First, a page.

Many Americans dislike the insanity plea because of the fact that the killer will be freed to do new violence. They feel that criminals use the insanity plea to dodge the consequence of their actions. For example, many people were distraught when the verdict was announced in the Hinckley case. On Monday, March 30, 1981, he stood on a crowded sidewalk in Washington, D.C. Anticipating the departure of President Regan, Hinckley waited with his fingers on the gun. As President Regan emerged from a crowd, Hinckley took advantage of an open and clear shot. In two seconds, Hinckley emptied the gun of six bullets; the bullets struck three officers including President Regan. The bullet that struck Regan was not a direct hit and he lived through the assassination attempt. When the trial began doctors recognized that Hinckley was psychotic. He had had a troubled past, kept to himself most of his life and would study books on Hitler. The defense freely admitted that Hinckley did commit the crime but he was not in control of himself at the time. There was enough evidence to prove that Hinckley was in fact insane at the time of the shootings and he was acquitted. The American people didn t know what to feel about the defense and were scared for a couple of reasons. First they knew Hinckley could be released from the mental hospital, possibly turn insane again and pose a threat to society once more. Second, the national attention of the trial and how a criminal escaped punishment through the insanity defense would encourage sane criminals to also hide behind the defense .
Who is to say that a defendant is sane or insane? Psychiatrists play an important role in the insanity defense, a difficult and debatable role that comes along with degrading criticism. Psychiatrists make two very important decisions in a case involving insanity. They decide if in fact the person is insane and they determine when medical treatment is no longer necessary and the former insane criminal is set free. How sure do psychiatrists have to be in order to determine a person insane and to what extent? Columnist Mike Royko made a pointed recommendation several years ago regarding the willingness of psychiatrist to release insane, but presumably cured killers. He stated Let the killers baby-sit for the children of doctors recommending their release . This is a great point against the insanity plea and for that reason, stricter rules should be enforced.
It is important to add the effects the insanity plea has on the family of the victim. It is obvious that a family will see no justice in a guilty by reason of insanity verdict, even when the killer is the definition of extreme insanity. It is extremely painful to know the killer is getting treatment, when you feel they should be getting the punishment they deserve. In this case, the families feel they have been cheated out and justice can only be received through understanding, by understanding mental illnesses and the effects it has on humans.
Although many Americans disagree with the insanity defense, the defense is still around, but only because it is fair and just for the truly mentally unbalanced. A person could be lost in his own world, not knowing the consequences of his actions or even lose control of his actions because of a mental disability. It is true that any criminal can plea insanity, but the chances of winning the plea are scarce. In popular fiction, movies and literature a defendant is always trying to get off scot-free by pleading insanity. The reality of this is not quite like fiction . First of all, the sure number of attempts at the insanity defense in fiction may cause someone to believe that this is a common occurrence. This is clearly not the case. An attempt to be found not guilty on the grounds are so rare that members of the criminal justice system could easily go their entire careers with out coming across a single case of this type. When the insanity defense is used it is typically with an individual with a profound mental illness, extremely acute schizophrenia. In this case you have an individual who has so departed from reality that they either do not know that what they are doing is wrong or they are not even aware of their actions.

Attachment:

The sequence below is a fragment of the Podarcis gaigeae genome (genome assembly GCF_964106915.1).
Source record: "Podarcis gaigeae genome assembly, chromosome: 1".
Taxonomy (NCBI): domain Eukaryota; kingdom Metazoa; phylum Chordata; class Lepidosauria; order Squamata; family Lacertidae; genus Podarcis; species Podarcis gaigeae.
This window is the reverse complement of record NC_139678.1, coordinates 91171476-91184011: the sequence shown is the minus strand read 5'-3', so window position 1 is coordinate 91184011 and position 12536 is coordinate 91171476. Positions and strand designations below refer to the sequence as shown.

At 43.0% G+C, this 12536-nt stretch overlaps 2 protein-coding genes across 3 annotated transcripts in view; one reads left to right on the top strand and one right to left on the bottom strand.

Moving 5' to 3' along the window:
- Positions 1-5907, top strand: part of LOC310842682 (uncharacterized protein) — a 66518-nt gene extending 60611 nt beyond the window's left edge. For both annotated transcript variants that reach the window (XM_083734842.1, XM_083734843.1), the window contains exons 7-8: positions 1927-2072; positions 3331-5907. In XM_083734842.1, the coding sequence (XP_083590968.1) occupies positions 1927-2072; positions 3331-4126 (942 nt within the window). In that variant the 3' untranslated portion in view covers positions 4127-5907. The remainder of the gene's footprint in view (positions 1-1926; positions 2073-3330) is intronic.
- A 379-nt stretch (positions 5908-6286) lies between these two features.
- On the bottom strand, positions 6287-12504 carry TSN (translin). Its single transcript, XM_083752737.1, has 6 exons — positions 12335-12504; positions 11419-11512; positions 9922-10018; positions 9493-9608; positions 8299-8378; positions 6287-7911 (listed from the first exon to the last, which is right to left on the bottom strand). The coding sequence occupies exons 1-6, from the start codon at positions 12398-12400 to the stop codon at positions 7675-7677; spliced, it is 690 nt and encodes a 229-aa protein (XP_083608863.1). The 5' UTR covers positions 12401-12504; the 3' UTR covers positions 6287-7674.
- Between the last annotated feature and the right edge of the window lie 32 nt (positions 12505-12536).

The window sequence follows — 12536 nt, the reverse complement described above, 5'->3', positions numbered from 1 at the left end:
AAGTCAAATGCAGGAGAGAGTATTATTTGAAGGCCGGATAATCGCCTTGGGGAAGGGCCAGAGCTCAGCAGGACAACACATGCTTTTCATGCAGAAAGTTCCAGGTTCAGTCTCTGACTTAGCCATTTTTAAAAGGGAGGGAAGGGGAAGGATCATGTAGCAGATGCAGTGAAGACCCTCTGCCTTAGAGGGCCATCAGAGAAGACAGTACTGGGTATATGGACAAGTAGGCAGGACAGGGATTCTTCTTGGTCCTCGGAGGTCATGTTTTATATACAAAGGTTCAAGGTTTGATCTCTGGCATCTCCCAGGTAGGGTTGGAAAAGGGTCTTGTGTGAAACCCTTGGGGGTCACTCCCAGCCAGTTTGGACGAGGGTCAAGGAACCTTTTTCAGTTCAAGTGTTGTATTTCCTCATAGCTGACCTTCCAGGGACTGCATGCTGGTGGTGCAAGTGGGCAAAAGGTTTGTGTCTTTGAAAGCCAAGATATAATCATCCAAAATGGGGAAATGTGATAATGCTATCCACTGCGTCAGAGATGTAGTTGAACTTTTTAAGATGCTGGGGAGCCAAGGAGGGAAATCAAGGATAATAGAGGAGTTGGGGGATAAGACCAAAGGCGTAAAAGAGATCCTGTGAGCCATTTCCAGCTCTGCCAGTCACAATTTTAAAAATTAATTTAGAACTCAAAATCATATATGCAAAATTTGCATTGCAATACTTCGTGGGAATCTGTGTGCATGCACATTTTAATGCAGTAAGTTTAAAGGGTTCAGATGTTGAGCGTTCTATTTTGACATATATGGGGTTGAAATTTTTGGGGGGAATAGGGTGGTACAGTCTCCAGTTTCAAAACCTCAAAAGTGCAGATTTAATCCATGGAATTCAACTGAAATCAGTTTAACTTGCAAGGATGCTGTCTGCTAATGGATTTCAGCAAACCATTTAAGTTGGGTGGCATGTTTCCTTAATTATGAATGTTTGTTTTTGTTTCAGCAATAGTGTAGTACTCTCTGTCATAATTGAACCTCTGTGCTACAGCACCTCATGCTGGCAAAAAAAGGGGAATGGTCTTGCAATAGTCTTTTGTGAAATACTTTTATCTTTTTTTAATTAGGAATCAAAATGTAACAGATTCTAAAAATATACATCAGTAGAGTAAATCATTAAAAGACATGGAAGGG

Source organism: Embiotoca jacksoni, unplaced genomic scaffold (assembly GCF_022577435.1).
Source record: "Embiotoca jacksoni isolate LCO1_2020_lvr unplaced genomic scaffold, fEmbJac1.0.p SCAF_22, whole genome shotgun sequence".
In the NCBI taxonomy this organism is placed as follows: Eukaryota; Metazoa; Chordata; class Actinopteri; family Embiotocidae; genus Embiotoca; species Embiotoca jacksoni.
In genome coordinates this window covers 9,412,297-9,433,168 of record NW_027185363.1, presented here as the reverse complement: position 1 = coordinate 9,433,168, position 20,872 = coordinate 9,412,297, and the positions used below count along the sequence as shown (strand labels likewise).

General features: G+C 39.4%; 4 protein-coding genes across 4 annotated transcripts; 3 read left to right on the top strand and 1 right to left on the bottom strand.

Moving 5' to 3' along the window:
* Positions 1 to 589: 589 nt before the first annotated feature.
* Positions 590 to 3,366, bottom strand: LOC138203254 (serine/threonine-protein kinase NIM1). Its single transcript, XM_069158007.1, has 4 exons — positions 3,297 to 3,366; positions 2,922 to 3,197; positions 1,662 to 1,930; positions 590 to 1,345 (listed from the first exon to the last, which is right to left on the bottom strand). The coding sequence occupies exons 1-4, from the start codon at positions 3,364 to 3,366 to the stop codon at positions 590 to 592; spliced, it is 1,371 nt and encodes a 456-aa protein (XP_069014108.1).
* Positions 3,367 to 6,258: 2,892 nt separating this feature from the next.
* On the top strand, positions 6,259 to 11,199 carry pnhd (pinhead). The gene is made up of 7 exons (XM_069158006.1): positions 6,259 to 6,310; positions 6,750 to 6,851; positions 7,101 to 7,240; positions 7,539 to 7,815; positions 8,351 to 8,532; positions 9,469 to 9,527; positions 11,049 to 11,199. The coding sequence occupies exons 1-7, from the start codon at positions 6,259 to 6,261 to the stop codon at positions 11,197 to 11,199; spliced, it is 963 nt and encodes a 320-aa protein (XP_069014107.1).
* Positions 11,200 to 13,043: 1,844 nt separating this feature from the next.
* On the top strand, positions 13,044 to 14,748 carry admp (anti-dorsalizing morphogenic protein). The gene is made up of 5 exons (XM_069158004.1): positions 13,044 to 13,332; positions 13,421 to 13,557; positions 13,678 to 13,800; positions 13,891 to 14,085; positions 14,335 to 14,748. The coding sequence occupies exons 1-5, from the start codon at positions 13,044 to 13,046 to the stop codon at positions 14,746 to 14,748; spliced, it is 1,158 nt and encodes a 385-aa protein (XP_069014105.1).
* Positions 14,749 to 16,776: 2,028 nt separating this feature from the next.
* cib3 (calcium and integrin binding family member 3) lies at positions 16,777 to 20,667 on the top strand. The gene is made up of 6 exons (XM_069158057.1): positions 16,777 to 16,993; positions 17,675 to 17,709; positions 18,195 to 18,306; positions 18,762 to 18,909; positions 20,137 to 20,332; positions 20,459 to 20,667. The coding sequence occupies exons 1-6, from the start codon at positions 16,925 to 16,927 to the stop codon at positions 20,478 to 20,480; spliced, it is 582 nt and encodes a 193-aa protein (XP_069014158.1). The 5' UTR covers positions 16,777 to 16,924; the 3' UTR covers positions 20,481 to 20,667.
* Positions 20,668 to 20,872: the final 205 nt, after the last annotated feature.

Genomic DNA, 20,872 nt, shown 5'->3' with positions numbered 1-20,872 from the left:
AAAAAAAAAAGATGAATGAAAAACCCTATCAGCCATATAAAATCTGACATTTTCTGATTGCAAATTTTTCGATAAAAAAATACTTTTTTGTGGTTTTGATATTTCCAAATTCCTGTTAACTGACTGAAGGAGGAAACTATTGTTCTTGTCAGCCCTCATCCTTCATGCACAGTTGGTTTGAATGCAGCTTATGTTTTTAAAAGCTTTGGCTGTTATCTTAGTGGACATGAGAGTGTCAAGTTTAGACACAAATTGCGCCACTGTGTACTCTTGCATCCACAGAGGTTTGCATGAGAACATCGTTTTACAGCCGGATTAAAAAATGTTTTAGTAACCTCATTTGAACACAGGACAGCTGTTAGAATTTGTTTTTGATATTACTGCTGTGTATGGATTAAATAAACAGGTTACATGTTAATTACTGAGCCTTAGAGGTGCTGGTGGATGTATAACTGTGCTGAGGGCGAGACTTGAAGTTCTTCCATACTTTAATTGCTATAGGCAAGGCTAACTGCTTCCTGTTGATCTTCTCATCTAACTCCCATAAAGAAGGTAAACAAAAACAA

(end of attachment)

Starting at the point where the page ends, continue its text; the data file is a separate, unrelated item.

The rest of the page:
The insanity defense does not provide the ‘free ticket’ to freedom that everyone thinks it does. The individual is still institutionalized and their freedom has been removed and they are required to stay within the hospital as if they were in prison. A few more rights and privileges may exist. In some cases, those who are guilty by reason of insanity spend more time incarcerated in a mental facility, than those who are sane and tried for the same crime spend in prison. So clearly this defense is not a ‘free ticket’ like many believe it is. Some individuals believe that all violent offenders have to be mentally ill in some form in order to commit their crimes. This may bring the need for this defense into question. This unique situation is limited and of use to only the most ill offenders, the offenders who would be detrimental to other prisoners and themselves if they were in the normal correctional system .
The insanity plea is clearly needed. However, individuals should not fear it as a way for criminals to get off free for their crimes and be allowed to harm again in society. As usual, fiction has clearly messed up the issue.